Tuesday, September 20th, 2011
Arcade Fire wins the 2011 Polaris Music Prize; people bragging about predicting it just look silly
Frank YangExecutive summary of this post: Arcade Fires’s third album The Suburbs did what everyone kind of expected and won the 2011 Polaris Music Prize last night, and with the $30,000 giant novelty cheque comes loads of praise and under-the-breath mutterings about how they don’t deserve it, though that’d have happened no matter who won. If you’re the sort of person who only looks at the scoreboard and pays no attention to the boxscores, then you’re done here. If you want the blow-by-blow about how it happened, well, I don’t have that for you either. I offered my own thoughts on the record’s deserving the prize when I put it at the top of my ballot but as with every year, what happens in the Grand Jury room stays in the Grand Jury room, guarded by the ghosts of masons and templars, but I can at least report on what happened at the gala proper.
Unlike last year’s rare ten for ten in terms of shortlisters showing up to perform, only six acts were available to take the stage this year. Arcade Fire and Colin Stetson had legitimate reasons for missing out, the former having just headlined Austin City Limits the night before and unable to do it logistically (though three of the band were in attendance) and the latter being in Los Angeles as part of Bon Iver’s touring band. No official reason was given for Destroyer’s Dan Bejar not being in attendance, let alone perform and even though The Weeknd had established themselves as actually existing and being able to perform a couple months earlier, Abel Tesfaye seems to have since decided it’s more fun being an urban legend than a real person.
And so we began with Ron Sexsmith, looking dapper in a red tuxedo jacket, led his full band through a couple selections from Long Player Late Bloomer. I daresay no one was especially blown away by the performance but that’s not Sexsmith’s thing – he’s in it for the long game and will be crafting fine pop songs years from now. Austra followed and though from the same neck of the woods – Toronto represent! – was at the complete opposite end of the musical spectrum, with a dramatic visual presentation to go the intense, operatic synth-goth sound of Feel It Break. The live show was about as impressive as I’ve heard it was.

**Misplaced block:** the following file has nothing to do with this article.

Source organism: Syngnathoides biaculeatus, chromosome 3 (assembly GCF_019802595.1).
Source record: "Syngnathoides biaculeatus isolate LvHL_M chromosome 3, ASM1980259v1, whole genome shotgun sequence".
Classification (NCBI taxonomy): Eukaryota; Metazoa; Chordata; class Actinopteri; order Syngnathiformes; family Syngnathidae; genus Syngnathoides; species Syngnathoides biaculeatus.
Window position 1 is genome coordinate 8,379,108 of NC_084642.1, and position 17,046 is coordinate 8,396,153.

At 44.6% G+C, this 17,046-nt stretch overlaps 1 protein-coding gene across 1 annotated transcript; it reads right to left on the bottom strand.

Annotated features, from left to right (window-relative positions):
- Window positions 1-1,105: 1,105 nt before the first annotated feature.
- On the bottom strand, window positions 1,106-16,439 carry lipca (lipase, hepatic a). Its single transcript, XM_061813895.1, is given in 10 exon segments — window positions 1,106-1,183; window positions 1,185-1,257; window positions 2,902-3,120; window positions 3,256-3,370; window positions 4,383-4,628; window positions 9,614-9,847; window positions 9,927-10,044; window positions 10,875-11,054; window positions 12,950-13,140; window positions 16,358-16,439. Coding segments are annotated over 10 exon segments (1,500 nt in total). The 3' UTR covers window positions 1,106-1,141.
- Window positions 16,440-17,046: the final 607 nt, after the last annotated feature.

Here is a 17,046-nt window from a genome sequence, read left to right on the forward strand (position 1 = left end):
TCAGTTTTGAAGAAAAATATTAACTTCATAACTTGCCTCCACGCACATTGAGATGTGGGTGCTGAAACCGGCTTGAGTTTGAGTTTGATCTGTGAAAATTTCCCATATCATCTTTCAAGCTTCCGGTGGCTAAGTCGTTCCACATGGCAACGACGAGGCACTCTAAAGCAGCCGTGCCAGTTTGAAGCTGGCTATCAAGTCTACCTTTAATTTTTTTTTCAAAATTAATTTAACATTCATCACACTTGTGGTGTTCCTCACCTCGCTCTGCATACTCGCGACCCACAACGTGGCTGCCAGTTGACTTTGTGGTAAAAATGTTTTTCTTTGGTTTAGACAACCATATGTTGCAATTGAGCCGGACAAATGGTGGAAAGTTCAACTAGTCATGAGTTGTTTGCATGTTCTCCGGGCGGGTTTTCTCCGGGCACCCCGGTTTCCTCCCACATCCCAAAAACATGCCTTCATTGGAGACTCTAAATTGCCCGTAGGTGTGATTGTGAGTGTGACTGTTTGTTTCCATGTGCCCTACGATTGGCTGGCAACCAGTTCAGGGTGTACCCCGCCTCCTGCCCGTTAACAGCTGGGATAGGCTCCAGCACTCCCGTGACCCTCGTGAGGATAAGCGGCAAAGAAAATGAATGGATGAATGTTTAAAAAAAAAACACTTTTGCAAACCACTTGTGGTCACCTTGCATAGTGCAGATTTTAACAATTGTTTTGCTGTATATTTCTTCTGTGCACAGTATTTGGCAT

Montreal’s Galaxie were up next and were an anodyne for anyone bemoaning the lack of straight-ahead rock in today’s music. For Galaxie and their nominated record Tigre et diesel were nothing if not straight-ahead rock, with lots of meaty, 70s-vintage guitar riffs and corresponding swagger. I continue to bear them a bit of ill will for calling themselves Galaxie 500 for so long but if you heard them, there’s no way you’d confuse them with the REAL Galaxie 500. Timber Timbre recital of a couple numbers from Creep On Creepin’ On was probably the biggest revelation of the night. I’d not seen them live since it was still a Taylor Kirk solo project hiding in the dark and here, they were a full 9-piece band with string quartet and the scale of sound they made were remarkable; there was no more hiding in the shadows, instead this was Timber Timbre standing proud and tall for all to see and hear and they would not be cowed by the light.
The Timber Timbre experience was emblematic of why these Polaris galas are so great – in the months leading up to it, there’s inevitably bands you dismiss or make jokes about because you don’t believe they’ll win or even belong on the short list, but to see them in this sort of setting and doing their thing it’s very difficult to not understand and appreciate how, even if they’re not your thing, they’re almost always great in their way. Braids, whose Native Speaker I never warmed to, almost made me want to reassess my opinion of them in that manner – in fact with their first song, they had me with their obviously impressive musicianship and complex songwriting. But by their second number, those feelings of “this is so pretty” were equaled if not surpassed by feelings of, “this is so so so long”. That said, their focus is much sharper than it was when I last saw them live, so in a few years/records I may well be on board. But not yet.